A brioche using soya products instead of the traditional milk and butter. My first "experimental" loaf disappeared down my dairy-intolerant grand-daughter in a day and with no subsequent adverse reaction. Does anyone need a greater recommendation? It is now in great demand for school packed lunches.
250 grams strong white bread flour
1/2 tsp salt
2 tbsp sugar
1 tbsp dried yeast
60 ml soya milk, warmed slightly
2 medium eggs (beaten)
100g soya margarine
I beaten egg for egg wash (optional)
Activate the yeast with half the milk and one tbsp of the sugar. In a separate bowl mix the flour, salt and the remainder of the sugar. Then rub in the margarine until the mixture resembles fine breadcrumbs. Then mix in the yeast starter and add the eggs. Slowly add the remainder of the milk until you achieve a slightly sticky dough. Cover and allow to stand for 10 minutes, after which the dough should be turned out onto a lightly floured board and kneaded for at least 10 minutes until silky smooth. Return to an oiled mixing bowl. cover with clingfilm and place in the fridge for at least 6 hours or preferably overnight.
Overnight the dough will have doubled in size and become quite firm. Oil your baking tin. Set your oven to 220c or 200c fan. Turn the dough out onto a floured board and knock-back with fingertips to remove air bubbles. Divide the dough into three equal portions and, with lightly floured hands, roll each into a ball. Place each ball in the baking tin, cover and leave in a warm place to prove. Once the loaf has more than doubled in size it is traditional to brush the top with a egg wash and gently snip each ball with scissors, although the brioche is perfectly acceptable if you do neither. Place in the oven for 10 minutes, after which time it is wise to check the colouring and turn the oven down accordingly for a further 10 minutes.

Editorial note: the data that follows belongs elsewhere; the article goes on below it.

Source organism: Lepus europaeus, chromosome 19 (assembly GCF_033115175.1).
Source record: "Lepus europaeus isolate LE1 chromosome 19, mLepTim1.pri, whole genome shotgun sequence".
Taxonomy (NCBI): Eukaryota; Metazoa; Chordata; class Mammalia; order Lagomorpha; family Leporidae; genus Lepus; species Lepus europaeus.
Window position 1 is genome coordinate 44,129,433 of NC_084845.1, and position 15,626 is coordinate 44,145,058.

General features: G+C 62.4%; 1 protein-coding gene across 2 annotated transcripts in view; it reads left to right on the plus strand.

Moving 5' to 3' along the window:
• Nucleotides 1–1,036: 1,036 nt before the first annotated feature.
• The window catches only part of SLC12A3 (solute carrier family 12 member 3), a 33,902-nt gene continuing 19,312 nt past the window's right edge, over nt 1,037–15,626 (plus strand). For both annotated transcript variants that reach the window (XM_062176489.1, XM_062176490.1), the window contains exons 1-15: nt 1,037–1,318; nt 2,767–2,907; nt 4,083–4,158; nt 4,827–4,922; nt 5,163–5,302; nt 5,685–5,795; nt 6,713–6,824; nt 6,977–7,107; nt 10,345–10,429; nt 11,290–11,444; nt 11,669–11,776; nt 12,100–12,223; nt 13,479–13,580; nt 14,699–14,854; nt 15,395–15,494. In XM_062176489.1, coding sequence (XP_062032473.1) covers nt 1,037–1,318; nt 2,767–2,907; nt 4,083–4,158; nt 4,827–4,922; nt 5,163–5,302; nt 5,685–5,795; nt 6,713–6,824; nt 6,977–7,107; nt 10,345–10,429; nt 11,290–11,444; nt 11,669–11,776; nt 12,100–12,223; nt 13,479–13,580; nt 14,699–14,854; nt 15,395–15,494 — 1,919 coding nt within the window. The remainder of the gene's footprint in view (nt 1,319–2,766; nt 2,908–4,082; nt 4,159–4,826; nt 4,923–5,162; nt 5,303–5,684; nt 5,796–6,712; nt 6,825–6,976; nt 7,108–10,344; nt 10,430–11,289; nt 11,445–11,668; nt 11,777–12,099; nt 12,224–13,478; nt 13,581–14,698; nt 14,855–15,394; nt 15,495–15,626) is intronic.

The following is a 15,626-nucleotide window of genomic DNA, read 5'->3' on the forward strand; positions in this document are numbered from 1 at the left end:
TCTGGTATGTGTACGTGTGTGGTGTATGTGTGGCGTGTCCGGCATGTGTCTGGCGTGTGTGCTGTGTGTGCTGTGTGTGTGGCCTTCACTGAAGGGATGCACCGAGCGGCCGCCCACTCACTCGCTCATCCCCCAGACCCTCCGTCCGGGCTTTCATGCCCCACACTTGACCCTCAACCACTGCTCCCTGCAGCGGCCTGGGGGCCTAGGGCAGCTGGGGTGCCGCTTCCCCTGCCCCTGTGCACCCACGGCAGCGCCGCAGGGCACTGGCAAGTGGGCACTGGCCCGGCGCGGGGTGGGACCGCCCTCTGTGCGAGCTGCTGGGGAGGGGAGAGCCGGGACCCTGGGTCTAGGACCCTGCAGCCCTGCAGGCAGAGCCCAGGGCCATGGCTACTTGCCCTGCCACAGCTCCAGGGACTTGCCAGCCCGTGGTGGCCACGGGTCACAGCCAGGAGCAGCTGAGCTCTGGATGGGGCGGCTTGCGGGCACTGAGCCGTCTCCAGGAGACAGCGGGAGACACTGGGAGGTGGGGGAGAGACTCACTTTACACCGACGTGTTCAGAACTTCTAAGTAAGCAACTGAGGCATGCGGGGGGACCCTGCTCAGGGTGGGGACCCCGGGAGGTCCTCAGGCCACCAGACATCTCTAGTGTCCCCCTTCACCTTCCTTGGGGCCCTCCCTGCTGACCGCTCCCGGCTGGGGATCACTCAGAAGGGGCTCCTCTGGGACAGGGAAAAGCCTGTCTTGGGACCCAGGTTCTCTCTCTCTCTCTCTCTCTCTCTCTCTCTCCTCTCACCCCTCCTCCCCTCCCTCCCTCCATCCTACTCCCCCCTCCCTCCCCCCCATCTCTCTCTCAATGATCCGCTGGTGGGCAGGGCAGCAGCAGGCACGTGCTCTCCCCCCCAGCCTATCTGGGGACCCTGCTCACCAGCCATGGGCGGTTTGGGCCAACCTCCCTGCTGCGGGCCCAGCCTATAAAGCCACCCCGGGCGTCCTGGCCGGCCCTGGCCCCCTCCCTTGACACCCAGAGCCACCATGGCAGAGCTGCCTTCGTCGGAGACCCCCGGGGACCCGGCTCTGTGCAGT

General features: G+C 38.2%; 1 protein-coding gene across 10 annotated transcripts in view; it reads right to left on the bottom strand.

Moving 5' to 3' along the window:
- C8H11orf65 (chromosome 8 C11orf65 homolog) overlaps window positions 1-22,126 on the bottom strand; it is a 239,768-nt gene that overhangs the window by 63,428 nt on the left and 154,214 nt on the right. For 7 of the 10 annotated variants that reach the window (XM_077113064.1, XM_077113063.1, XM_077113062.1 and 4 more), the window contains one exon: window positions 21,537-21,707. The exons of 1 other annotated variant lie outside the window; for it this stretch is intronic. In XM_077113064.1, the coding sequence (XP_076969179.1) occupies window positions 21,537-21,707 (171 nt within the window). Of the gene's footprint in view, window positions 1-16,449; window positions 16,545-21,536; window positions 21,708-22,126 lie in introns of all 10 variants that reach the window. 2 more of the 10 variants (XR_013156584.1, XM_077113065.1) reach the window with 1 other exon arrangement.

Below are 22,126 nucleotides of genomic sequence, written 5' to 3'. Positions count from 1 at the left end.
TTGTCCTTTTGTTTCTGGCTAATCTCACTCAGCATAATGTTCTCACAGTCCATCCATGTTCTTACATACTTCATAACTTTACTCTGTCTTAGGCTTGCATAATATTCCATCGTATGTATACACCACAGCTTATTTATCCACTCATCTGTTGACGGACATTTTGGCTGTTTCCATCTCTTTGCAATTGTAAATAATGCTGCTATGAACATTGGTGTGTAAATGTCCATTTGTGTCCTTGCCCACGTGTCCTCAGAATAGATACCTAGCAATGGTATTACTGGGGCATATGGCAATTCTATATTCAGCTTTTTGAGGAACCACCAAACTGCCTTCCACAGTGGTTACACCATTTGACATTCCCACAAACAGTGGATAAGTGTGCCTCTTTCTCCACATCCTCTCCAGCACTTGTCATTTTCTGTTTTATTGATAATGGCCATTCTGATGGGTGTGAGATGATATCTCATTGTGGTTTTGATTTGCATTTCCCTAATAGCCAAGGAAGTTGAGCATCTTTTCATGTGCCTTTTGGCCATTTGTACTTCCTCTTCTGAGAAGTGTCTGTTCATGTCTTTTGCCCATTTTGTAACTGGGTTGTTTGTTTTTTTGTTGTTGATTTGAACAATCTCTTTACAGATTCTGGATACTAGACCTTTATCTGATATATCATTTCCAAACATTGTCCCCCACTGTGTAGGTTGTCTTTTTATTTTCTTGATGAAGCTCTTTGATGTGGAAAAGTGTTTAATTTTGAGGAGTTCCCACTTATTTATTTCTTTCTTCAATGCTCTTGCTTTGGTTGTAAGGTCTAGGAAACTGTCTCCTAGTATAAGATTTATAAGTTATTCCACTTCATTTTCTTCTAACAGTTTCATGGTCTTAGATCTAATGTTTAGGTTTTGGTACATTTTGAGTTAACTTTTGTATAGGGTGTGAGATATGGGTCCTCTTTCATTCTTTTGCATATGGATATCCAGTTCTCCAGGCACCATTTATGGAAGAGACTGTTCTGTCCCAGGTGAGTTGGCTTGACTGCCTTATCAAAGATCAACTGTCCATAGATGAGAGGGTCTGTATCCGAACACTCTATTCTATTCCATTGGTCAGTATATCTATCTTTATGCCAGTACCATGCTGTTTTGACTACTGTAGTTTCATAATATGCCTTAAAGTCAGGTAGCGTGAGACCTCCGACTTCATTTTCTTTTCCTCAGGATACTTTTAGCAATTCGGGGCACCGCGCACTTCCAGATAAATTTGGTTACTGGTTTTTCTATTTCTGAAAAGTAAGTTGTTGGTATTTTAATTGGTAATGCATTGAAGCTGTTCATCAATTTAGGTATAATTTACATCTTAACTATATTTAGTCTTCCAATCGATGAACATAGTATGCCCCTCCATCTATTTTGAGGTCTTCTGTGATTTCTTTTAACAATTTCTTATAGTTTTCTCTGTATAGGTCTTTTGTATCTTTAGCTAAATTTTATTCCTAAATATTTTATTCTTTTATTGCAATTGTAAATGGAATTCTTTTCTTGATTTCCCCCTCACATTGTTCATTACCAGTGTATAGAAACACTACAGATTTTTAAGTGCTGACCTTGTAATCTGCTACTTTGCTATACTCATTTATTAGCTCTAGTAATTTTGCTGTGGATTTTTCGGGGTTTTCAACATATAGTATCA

The same quantities will also make 6 or 8 brioche rolls, depending on taste. After knocking back divide the dough into the required quantity and roll into balls using floured hands and place on a lightly oiled baking tray to prove
As an alternative, the margarine can be incorporated towards the end of the kneading stage, but I find that this could make the dough very greasy and difficult to handle
Added by: David Adsett
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